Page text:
Toy Bobtail (Toybob)


A Russian miniature breed, no larger than a normal 3-4 month kitten. They have short, solid bodies and excellent muscles, with short straight or curved tail-remnant (3-7 cm), straight or corkscrewed, covered with fur in a "pompon" or "brush" effect.



Bred from Bengals and domestics to resemble tiger (Toy Tiger) in shape/pattern. Prominent muzzle, large nose leather, wide chin. Muscular, rounded facial contours. Ears small, rounded, furry inside and out; temples/jowls well-furred/ruffed. Eyes slightly slanting, almond shaped, wide set. Long, muscular body, fairly deep, robust-looking, broad-chested, rounded contours. High shoulders and hips. Long tail set and carried low, blunt, rounded, black tip. The heavily-boned fore- and hind legs are the same length; fore-paws proportionally large, black paw pads black. Fur short and plush with glitter (sheen). Stripes black to brown colour extends right to the roots. Markings intense on a rich rufoused background ("pumpkin" colour), background does not darken towards the spine. White background areas are belly, underside of base of tail, insides of legs and chest; these can extend onto the lower sides, backs of legs and sides of chest. Modified mackerel tabby pattern. No dorsal stripe. Distinct, high contrast between markings and background. Vertical body stripes, bands around the neck, legs and tail. Bold, braided (candle-flame), non-uniform stripes preferred, rosetted stripes acceptable. Various stripe forms: narrow striping/narrow spacing; narrow striping/wide spacing; wide striping/wide spacing; wide striping/narrow spacing. Belly and inside of legs must also be marked. Facial stripes and markings circularly aligned around face; forehead butterfly markings and encircling temple and jowl markings. No domestic-type radiating stripes. White facial areas are throat, chin, outer parts of jowls/cheeks, lower part of whisker pads, areas around and over eyes extending onto temples and forehead. Pale/white patches on backs of ears. Eyes black rimmed with white "spectacles", mouth black rimmed. Also known known as Californian Toyger.

Toy Persian


Toy Persians appeared in Summer 1995 when a 14 lb stud Persian consistently sired miniature kittens. Toy Persians mature at approx 5 lbs, Teacup Persians are approx 3-4 lbs. The phenomenon has been studied and the cats appear to be completely healthy.



Breeds prefixed by "traditional" adhere to an older or variant conformation and are not ultra-typed or bred to extremes. These include versions of Abyssinian/Somali, Balinese, Burmese, Korat, Persian/Himalayan, Russian and Siamese.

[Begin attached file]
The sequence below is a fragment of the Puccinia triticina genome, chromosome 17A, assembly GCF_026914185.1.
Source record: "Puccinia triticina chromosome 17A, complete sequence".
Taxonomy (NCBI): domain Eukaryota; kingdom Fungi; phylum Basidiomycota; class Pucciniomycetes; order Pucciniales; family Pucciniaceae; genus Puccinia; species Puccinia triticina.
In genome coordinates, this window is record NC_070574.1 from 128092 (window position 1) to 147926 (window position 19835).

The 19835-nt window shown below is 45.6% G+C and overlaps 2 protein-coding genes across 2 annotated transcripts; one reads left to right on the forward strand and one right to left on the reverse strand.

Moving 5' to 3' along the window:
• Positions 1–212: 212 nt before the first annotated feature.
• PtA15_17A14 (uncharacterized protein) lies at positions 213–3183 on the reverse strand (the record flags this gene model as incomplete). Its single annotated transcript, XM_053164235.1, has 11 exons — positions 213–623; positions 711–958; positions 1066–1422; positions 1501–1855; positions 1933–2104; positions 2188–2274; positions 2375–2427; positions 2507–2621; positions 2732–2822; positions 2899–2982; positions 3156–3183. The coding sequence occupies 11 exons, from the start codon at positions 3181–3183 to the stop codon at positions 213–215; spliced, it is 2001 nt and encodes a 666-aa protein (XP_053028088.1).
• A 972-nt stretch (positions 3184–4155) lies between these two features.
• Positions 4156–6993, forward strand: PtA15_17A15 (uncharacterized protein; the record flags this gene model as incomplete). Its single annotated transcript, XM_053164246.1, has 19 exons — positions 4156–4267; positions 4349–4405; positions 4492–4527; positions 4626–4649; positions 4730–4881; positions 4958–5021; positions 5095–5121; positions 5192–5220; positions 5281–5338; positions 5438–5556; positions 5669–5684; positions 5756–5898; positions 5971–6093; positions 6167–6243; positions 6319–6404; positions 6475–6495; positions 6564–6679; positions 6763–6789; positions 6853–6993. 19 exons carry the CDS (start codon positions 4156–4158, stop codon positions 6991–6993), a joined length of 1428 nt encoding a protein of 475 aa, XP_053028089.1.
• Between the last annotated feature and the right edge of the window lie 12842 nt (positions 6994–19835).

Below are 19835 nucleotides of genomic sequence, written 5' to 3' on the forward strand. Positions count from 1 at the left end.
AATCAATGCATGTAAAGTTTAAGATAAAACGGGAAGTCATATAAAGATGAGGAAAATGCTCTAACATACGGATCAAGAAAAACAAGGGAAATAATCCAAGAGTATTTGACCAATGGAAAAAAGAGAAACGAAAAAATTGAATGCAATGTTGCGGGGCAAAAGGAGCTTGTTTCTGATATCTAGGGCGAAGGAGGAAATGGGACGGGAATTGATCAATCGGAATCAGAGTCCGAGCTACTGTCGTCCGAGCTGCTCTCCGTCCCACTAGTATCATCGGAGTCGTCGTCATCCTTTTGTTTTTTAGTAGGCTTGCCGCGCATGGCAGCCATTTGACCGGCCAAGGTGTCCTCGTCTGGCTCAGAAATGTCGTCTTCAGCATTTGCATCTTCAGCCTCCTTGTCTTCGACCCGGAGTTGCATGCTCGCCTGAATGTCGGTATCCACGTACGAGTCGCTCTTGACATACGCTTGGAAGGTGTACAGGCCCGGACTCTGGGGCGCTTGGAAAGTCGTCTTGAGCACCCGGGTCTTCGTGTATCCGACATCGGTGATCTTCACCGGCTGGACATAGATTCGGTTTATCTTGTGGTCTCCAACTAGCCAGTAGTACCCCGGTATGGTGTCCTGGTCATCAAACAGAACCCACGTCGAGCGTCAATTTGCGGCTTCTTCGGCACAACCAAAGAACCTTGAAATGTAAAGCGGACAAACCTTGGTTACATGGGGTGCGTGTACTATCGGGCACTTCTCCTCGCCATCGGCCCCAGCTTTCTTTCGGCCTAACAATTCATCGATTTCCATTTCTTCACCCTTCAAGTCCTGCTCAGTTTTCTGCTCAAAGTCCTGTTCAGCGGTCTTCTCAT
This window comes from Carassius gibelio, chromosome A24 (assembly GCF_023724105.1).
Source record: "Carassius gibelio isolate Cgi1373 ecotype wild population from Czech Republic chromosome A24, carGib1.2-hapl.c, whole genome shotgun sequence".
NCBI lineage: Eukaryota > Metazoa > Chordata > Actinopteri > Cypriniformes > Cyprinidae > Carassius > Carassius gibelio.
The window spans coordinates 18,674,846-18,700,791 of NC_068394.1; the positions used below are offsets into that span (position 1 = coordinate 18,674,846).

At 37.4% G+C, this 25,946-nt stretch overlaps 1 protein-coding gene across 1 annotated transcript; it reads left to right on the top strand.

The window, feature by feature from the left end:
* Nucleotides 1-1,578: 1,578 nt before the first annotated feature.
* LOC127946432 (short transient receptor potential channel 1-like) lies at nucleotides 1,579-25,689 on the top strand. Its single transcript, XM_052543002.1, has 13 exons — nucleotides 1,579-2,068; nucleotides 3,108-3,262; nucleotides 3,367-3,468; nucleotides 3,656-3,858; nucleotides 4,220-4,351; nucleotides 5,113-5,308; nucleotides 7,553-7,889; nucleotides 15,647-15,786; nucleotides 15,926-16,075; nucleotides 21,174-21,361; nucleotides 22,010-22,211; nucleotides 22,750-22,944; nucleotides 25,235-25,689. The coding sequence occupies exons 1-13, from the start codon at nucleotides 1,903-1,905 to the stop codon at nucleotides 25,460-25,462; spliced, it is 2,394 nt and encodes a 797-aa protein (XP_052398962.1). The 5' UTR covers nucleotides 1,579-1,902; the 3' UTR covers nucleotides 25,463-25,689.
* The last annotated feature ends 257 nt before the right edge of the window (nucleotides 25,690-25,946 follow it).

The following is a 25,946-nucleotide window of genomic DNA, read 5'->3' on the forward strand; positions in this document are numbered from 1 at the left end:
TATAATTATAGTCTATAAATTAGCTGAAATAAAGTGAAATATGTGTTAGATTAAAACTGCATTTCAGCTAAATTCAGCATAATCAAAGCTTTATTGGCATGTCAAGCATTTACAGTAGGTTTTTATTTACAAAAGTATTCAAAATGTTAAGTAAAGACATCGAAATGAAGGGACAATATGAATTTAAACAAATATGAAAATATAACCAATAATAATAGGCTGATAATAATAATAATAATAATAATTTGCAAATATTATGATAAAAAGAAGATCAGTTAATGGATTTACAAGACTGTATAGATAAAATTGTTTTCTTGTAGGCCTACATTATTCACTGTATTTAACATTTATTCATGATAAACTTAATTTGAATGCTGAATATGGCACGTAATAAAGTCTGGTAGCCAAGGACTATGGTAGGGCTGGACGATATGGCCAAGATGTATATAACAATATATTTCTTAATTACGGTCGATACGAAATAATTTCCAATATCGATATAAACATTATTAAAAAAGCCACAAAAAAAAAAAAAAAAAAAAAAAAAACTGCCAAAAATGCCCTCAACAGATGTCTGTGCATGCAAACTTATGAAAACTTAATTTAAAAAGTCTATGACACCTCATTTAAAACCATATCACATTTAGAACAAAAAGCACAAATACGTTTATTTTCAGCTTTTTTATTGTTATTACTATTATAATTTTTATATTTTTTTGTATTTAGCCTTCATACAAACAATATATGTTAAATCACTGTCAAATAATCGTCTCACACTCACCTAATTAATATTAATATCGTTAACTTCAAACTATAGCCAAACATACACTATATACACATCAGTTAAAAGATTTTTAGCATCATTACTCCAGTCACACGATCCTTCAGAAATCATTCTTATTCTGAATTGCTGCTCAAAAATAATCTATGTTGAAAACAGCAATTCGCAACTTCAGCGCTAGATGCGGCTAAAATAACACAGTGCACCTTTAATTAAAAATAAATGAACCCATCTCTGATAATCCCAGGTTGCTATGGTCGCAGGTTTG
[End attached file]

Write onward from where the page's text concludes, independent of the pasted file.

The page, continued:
traditional style Balinese


Less foreign looking than modern Balinese, semi-longhair version of the older form Siamese.

traditional style Burmese


See: American Burmese, Contemporary Burmese

traditional style Siamese


Less foreign looking, closer in conformation to the original chunky Siamese cats. Similar cats are known as Thai Siamese in Europe and have been derived from Korat stock (the Korat produces colorpoint variants). See also: Apple (Round) head Siamese, Old Style Siamese, Opal, Thai Siamese

traditional style Persian


See Doll (Open) Face Persian



A Romanian breed being developed from native cats with the karpati pattern. Formerly called Carpathian, but this was changed because Carpathia is a wide region and Transylvania is more closely linked to Romania.



1970s term for Persian cats with colorpoint pattern coat and white spotting. Also known as Bicolourpoint Persian, Bicolour Himalayan (and variations on these). Although bred, they are not accepted for show.


Alternative name

Alternative name for the Bohemian Rex/Czech Curly Cat.



Suggested name for Birman Shorthairs bred in New Zealand (have been under development since 1995). Now called Templecat. See: Templecat.



Former name for the Impian developed in Illinois, USA by crossing American Curls with polydactyl cats.



Developed in Australia by crossing Manx cats (for the boning and short tail), Maine Coons (for size and conformation), Highland Lynx (for conformation, polydactyly and curled ears), Burmese (for colour), Abyssinian (for ticking pattern), and British Shorthairs (for soft coat and large head). Large, long head, but not disproportionate to body, with prominent muzzle, and whiskers. Square muzzle and prominent chin. Wide-set, slightly curled ears with tufted tips. Powerful muscular build, large in size (especially the males). Long, heavily boned legs. Long or bobbed tails. Polydactyl paws, large in proportion to the body, with either mitten-foot or snowshoe-foot permitted. Preferably all four paws should have extra toes. Coat can be long or shorthaired, preferably with a neck ruff in winter. Cats with white are not preferred. Preferred colours are all solid colours except white, spotted/marbled/ticked, torties and torbies; these can combine with silver, mink/sepia/colourpoint (snow pattern) all of these without white markings. Personality should be affectionate and dog-like.